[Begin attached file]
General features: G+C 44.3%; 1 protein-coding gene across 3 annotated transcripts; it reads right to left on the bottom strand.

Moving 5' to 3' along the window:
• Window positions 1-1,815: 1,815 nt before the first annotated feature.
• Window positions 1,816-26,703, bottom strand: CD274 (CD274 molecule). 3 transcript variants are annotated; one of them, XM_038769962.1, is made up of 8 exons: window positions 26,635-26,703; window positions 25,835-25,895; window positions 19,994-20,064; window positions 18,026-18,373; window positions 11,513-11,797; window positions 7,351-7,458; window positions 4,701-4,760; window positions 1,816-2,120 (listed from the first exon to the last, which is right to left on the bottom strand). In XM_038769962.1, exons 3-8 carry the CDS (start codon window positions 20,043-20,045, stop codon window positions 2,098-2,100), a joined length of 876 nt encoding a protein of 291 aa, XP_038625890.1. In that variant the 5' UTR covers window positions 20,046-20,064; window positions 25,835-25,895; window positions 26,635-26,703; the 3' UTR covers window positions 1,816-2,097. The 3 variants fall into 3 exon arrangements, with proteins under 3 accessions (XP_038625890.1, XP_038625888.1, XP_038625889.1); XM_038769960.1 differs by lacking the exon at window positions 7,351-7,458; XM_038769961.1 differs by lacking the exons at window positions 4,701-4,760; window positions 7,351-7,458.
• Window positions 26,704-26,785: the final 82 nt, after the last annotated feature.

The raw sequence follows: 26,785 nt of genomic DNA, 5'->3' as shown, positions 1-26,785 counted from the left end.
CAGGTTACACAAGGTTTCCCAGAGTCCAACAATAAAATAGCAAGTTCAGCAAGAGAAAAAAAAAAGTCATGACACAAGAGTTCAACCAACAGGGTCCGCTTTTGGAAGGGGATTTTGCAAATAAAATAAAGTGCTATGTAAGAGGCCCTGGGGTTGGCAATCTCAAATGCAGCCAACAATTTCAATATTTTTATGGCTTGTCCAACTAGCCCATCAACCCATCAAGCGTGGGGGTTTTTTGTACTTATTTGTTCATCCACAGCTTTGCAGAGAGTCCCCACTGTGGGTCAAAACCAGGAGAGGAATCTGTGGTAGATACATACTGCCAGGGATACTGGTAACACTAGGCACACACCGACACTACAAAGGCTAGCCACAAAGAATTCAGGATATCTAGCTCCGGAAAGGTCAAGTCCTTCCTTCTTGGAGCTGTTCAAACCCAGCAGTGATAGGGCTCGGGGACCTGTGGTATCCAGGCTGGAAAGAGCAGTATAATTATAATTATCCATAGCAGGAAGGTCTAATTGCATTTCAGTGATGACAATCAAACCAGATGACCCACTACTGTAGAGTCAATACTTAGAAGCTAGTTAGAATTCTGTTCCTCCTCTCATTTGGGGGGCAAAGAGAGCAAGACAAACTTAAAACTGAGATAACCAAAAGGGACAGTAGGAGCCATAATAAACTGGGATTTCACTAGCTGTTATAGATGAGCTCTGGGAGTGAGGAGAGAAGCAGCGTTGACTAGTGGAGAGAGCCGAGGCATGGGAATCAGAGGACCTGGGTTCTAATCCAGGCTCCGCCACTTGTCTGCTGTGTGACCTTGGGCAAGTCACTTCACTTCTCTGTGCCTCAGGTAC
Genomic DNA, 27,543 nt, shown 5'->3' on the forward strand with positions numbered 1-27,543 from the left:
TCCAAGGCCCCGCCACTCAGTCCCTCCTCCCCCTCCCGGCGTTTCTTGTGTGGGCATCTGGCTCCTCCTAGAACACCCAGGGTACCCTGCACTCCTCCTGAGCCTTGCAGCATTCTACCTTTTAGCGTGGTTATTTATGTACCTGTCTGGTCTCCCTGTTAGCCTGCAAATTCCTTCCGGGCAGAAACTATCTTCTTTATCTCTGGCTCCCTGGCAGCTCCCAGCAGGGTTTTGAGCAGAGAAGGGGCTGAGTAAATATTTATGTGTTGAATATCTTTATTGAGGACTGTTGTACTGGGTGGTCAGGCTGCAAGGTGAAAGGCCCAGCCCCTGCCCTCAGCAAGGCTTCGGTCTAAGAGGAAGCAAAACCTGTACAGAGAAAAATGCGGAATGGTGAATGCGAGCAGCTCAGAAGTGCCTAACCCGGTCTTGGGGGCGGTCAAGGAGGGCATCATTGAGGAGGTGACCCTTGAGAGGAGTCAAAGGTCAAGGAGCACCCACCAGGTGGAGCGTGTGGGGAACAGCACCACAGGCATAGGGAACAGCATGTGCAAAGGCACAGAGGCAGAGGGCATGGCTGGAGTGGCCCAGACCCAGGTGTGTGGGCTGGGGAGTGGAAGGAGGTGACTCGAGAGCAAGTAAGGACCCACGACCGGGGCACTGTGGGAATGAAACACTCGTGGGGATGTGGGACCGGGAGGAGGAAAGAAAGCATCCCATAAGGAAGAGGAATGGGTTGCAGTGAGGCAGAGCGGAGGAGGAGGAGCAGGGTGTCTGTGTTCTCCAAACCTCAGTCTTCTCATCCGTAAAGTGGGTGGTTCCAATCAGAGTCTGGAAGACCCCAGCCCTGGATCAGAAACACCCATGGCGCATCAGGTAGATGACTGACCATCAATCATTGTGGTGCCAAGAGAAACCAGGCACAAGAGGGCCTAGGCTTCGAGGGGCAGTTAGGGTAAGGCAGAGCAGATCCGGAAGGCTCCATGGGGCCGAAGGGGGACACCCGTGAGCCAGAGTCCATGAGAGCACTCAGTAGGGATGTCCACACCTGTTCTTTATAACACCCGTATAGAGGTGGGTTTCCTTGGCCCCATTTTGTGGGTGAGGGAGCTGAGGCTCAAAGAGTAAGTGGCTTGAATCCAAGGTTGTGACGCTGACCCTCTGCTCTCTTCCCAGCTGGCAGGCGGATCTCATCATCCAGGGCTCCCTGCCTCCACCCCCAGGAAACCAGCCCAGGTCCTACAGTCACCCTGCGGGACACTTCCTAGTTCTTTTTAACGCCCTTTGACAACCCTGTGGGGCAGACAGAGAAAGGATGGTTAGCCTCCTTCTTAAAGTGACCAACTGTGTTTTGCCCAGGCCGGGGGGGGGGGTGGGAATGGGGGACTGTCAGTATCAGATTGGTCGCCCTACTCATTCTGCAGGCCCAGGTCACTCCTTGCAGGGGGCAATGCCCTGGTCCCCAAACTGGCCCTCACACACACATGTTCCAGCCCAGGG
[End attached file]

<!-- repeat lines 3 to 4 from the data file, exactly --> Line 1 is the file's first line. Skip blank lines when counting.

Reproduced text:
• Window positions 1-1,815: 1,815 nt before the first annotated feature.
• Window positions 1,816-26,703, bottom strand: CD274 (CD274 molecule). 3 transcript variants are annotated; one of them, XM_038769962.1, is made up of 8 exons: window positions 26,635-26,703; window positions 25,835-25,895; window positions 19,994-20,064; window positions 18,026-18,373; window positions 11,513-11,797; window positions 7,351-7,458; window positions 4,701-4,760; window positions 1,816-2,120 (listed from the first exon to the last, which is right to left on the bottom strand). In XM_038769962.1, exons 3-8 carry the CDS (start codon window positions 20,043-20,045, stop codon window positions 2,098-2,100), a joined length of 876 nt encoding a protein of 291 aa, XP_038625890.1. In that variant the 5' UTR covers window positions 20,046-20,064; window positions 25,835-25,895; window positions 26,635-26,703; the 3' UTR covers window positions 1,816-2,097. The 3 variants fall into 3 exon arrangements, with proteins under 3 accessions (XP_038625890.1, XP_038625888.1, XP_038625889.1); XM_038769960.1 differs by lacking the exon at window positions 7,351-7,458; XM_038769961.1 differs by lacking the exons at window positions 4,701-4,760; window positions 7,351-7,458.